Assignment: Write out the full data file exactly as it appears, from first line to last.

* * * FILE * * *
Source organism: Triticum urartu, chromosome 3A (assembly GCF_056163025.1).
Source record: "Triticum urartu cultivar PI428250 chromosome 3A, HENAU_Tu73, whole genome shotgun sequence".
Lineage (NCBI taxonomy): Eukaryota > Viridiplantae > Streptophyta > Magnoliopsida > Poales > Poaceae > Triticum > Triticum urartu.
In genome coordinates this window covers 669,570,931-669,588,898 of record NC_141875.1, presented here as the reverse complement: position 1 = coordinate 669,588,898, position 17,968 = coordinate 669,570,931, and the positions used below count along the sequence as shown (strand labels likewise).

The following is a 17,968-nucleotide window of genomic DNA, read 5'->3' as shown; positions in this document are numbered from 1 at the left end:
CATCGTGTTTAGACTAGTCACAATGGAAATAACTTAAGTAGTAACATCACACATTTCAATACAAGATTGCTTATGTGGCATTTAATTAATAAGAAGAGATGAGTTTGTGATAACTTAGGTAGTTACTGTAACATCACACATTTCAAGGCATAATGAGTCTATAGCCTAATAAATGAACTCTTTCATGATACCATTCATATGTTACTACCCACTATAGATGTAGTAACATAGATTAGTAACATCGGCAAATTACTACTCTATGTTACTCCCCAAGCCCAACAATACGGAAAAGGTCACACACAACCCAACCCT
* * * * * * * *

Source organism: Triticum urartu, chromosome 3A (assembly GCF_056163025.1).
Source record: "Triticum urartu cultivar PI428250 chromosome 3A, HENAU_Tu73, whole genome shotgun sequence".
Lineage (NCBI taxonomy): Eukaryota > Viridiplantae > Streptophyta > Magnoliopsida > Poales > Poaceae > Triticum > Triticum urartu.
In genome coordinates this window covers 669,570,931-669,588,898 of record NC_141875.1, presented here as the reverse complement: position 1 = coordinate 669,588,898, position 17,968 = coordinate 669,570,931, and the positions used below count along the sequence as shown (strand labels likewise).

The following is a 17,968-nucleotide window of genomic DNA, read 5'->3' as shown; positions in this document are numbered from 1 at the left end:
CATCGTGTTTAGACTAGTCACAATGGAAATAACTTAAGTAGTAACATCACACATTTCAATACAAGATTGCTTATGTGGCATTTAATTAATAAGAAGAGATGAGTTTGTGATAACTTAGGTAGTTACTGTAACATCACACATTTCAAGGCATAATGAGTCTATAGCCTAATAAATGAACTCTTTCATGATACCATTCATATGTTACTACCCACTATAGATGTAGTAACATAGATTAGTAACATCGGCAAATTACTACTCTATGTTACTCCCCAAGCCCAACAATACGGAAAAGGTCACACACAACCCAACCCT